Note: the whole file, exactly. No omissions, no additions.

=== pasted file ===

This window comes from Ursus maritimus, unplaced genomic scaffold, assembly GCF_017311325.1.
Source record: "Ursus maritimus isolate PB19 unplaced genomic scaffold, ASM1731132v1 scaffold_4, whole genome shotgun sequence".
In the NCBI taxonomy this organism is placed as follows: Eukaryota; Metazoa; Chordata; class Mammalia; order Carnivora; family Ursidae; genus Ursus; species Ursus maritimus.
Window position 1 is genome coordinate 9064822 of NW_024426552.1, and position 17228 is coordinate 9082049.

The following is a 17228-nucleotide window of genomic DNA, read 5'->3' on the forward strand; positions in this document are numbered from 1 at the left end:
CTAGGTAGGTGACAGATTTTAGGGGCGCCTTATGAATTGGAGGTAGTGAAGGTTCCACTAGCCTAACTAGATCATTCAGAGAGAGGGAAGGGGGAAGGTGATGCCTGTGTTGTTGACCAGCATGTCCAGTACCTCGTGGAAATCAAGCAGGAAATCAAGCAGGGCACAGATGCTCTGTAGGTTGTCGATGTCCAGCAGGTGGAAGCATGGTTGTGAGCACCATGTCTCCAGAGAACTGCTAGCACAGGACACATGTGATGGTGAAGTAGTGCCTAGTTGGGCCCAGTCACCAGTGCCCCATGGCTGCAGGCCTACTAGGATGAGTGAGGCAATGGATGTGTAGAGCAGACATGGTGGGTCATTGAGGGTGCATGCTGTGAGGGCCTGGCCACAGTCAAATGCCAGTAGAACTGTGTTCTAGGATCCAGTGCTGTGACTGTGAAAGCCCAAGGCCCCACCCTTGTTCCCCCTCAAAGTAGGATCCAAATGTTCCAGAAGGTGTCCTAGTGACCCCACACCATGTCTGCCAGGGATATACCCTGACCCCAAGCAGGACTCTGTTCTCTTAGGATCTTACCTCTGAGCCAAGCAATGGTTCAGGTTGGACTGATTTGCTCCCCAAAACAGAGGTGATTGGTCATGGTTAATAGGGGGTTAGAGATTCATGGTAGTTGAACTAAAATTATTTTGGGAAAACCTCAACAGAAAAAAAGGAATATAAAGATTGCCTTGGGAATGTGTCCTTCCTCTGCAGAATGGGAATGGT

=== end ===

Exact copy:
This window comes from Ursus maritimus, unplaced genomic scaffold, assembly GCF_017311325.1.
Source record: "Ursus maritimus isolate PB19 unplaced genomic scaffold, ASM1731132v1 scaffold_4, whole genome shotgun sequence".
In the NCBI taxonomy this organism is placed as follows: Eukaryota; Metazoa; Chordata; class Mammalia; order Carnivora; family Ursidae; genus Ursus; species Ursus maritimus.
Window position 1 is genome coordinate 9064822 of NW_024426552.1, and position 17228 is coordinate 9082049.

The following is a 17228-nucleotide window of genomic DNA, read 5'->3' on the forward strand; positions in this document are numbered from 1 at the left end:
CTAGGTAGGTGACAGATTTTAGGGGCGCCTTATGAATTGGAGGTAGTGAAGGTTCCACTAGCCTAACTAGATCATTCAGAGAGAGGGAAGGGGGAAGGTGATGCCTGTGTTGTTGACCAGCATGTCCAGTACCTCGTGGAAATCAAGCAGGAAATCAAGCAGGGCACAGATGCTCTGTAGGTTGTCGATGTCCAGCAGGTGGAAGCATGGTTGTGAGCACCATGTCTCCAGAGAACTGCTAGCACAGGACACATGTGATGGTGAAGTAGTGCCTAGTTGGGCCCAGTCACCAGTGCCCCATGGCTGCAGGCCTACTAGGATGAGTGAGGCAATGGATGTGTAGAGCAGACATGGTGGGTCATTGAGGGTGCATGCTGTGAGGGCCTGGCCACAGTCAAATGCCAGTAGAACTGTGTTCTAGGATCCAGTGCTGTGACTGTGAAAGCCCAAGGCCCCACCCTTGTTCCCCCTCAAAGTAGGATCCAAATGTTCCAGAAGGTGTCCTAGTGACCCCACACCATGTCTGCCAGGGATATACCCTGACCCCAAGCAGGACTCTGTTCTCTTAGGATCTTACCTCTGAGCCAAGCAATGGTTCAGGTTGGACTGATTTGCTCCCCAAAACAGAGGTGATTGGTCATGGTTAATAGGGGGTTAGAGATTCATGGTAGTTGAACTAAAATTATTTTGGGAAAACCTCAACAGAAAAAAAGGAATATAAAGATTGCCTTGGGAATGTGTCCTTCCTCTGCAGAATGGGAATGGT